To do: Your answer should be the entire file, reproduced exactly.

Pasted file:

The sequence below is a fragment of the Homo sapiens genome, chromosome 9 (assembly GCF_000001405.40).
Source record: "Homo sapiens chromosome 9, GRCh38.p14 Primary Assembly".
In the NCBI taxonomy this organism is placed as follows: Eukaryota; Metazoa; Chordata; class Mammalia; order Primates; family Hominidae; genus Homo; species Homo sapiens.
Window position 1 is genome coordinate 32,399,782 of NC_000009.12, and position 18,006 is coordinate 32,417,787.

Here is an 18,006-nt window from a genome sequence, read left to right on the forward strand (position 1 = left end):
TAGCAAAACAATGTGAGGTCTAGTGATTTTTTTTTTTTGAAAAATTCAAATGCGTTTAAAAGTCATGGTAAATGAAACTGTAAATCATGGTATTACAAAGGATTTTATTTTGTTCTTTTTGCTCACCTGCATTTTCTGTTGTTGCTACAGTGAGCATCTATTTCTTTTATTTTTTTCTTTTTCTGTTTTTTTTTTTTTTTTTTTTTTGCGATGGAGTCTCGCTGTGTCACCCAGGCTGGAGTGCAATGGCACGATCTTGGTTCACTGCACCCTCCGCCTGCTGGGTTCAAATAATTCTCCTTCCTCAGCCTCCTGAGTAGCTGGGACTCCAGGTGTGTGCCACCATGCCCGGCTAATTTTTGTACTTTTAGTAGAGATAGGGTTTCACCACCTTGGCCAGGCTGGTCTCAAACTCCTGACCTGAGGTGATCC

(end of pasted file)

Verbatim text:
The sequence below is a fragment of the Homo sapiens genome, chromosome 9 (assembly GCF_000001405.40).
Source record: "Homo sapiens chromosome 9, GRCh38.p14 Primary Assembly".
In the NCBI taxonomy this organism is placed as follows: Eukaryota; Metazoa; Chordata; class Mammalia; order Primates; family Hominidae; genus Homo; species Homo sapiens.
Window position 1 is genome coordinate 32,399,782 of NC_000009.12, and position 18,006 is coordinate 32,417,787.

Here is an 18,006-nt window from a genome sequence, read left to right on the forward strand (position 1 = left end):
TAGCAAAACAATGTGAGGTCTAGTGATTTTTTTTTTTTGAAAAATTCAAATGCGTTTAAAAGTCATGGTAAATGAAACTGTAAATCATGGTATTACAAAGGATTTTATTTTGTTCTTTTTGCTCACCTGCATTTTCTGTTGTTGCTACAGTGAGCATCTATTTCTTTTATTTTTTTCTTTTTCTGTTTTTTTTTTTTTTTTTTTTTTGCGATGGAGTCTCGCTGTGTCACCCAGGCTGGAGTGCAATGGCACGATCTTGGTTCACTGCACCCTCCGCCTGCTGGGTTCAAATAATTCTCCTTCCTCAGCCTCCTGAGTAGCTGGGACTCCAGGTGTGTGCCACCATGCCCGGCTAATTTTTGTACTTTTAGTAGAGATAGGGTTTCACCACCTTGGCCAGGCTGGTCTCAAACTCCTGACCTGAGGTGATCC